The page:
Montana Jones

Montana n: A state of the northwest United States bordering on Canada. Admitted as the 41st state in 1889. The fourth largest state in the union, it includes vast prairies and numerous majestic mountain ranges.
Syn: Treasure State, Big Sky Country, Last Best Place.

Jones n: slang. An addiction or very deep craving.

Tuesday, January 29, 2008

Learning the winter

I can hike up a storm in the warm months, the mountains and I are pretty tight. But I have never learned how to be in the wild during the winter. I broke the ice, so to speak, with new snowshoes last winter. This season I am putting them to more use. I am feeling something new on the trails, like I am out of place. Like I am vulnerable. Not a feeling I get on the hot days of summer. Not a feeling I enjoy.

I know how to cope with the trail in the summer. How much water to carry. What clothing works for both the heat of the day and layers well for cool evenings. How much food for how many miles of trail. What gear to carry just in case. I am at home and comfortable with the wilderness. In the winter I suddenly find myself a stranger again as ice crusts the streams and snow goblins climb the trees.

My biggest problem so far is with clothing. Learning what works and what doesn't. I understand layers and use them, but the wrong layers cause problems. If I trap too much heat I sweat and ultimately get wet and chills. If I don't trap enough heat I find myself in a race to keep moving and keep my body temp up. The middle ground is elusive.

The right gear to carry is different too. I learned the other week that my snowshoes can throw snow up the back of my legs and get my pants wet. Wet is bad and results in chills. Note to self: get some waterproof snow pants.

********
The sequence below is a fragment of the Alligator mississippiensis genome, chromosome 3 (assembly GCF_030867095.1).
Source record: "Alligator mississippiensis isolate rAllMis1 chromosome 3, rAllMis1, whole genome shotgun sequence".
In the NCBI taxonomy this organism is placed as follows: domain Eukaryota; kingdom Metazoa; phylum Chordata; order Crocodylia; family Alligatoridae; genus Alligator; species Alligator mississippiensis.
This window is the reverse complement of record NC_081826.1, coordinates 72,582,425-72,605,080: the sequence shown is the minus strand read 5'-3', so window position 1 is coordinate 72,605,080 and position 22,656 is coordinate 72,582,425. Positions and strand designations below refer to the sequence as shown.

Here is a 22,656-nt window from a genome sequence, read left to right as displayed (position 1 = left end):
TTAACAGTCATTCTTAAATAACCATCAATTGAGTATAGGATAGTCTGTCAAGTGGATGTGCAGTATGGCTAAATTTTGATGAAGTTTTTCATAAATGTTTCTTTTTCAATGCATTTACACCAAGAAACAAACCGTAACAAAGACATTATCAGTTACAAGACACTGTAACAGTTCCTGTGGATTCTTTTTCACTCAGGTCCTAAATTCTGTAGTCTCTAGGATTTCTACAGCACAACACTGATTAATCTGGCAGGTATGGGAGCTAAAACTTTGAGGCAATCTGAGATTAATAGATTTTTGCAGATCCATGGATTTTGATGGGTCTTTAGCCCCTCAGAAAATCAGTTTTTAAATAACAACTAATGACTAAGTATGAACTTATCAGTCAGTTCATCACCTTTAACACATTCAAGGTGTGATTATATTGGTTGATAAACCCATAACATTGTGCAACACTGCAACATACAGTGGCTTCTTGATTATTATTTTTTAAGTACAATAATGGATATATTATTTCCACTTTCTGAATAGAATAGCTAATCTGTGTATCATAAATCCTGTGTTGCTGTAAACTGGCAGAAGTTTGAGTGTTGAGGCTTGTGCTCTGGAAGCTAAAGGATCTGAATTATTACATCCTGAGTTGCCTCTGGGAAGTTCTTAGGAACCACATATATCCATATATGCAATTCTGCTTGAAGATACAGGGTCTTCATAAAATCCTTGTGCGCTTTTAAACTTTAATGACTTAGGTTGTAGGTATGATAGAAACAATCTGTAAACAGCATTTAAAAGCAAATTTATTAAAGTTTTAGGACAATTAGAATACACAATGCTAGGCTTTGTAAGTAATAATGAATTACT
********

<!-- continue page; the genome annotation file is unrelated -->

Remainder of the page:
I am leery of the unforeseen too. When it is warm I am confident I could spend an unplanned night in the wild if an injury or other circumstance forced me to. In the cold I don't have the same confidence. I am reluctant to explore too far from the trailhead and safety.

So many things are different about this time of year. I feel like a novice again. Snow and ice are harder to walk on than dry ground. The trail is harder to identify. It even feels different to be thirsty. Add to that everything I don't know about avalanches and when ice is safe and my own limits and tolerance for hypothermia. I don't like feeling like a novice. Some days staying in like a hermit sounds better than feeling like this.

There are some wonderful things about the snow and cold. The still silence that makes breath and heartbeat ear shatteringly loud. How easy it becomes to see animal tracks. The way snow and frost paint old familiar landscapes into new, wonderful pieces of art. I think I have to keep going. To keep learning. To keep adding gear. What choice do I have really? Last winter I learned that being a hermit sucks.

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I can't wait for my winter escape, I need that silence you talk about. I'm far better at being a snow bunny then moving around in the heat.
I love that silence too. I also love to sit and just watch it snow.

Course, I've had my fill of snow this year.
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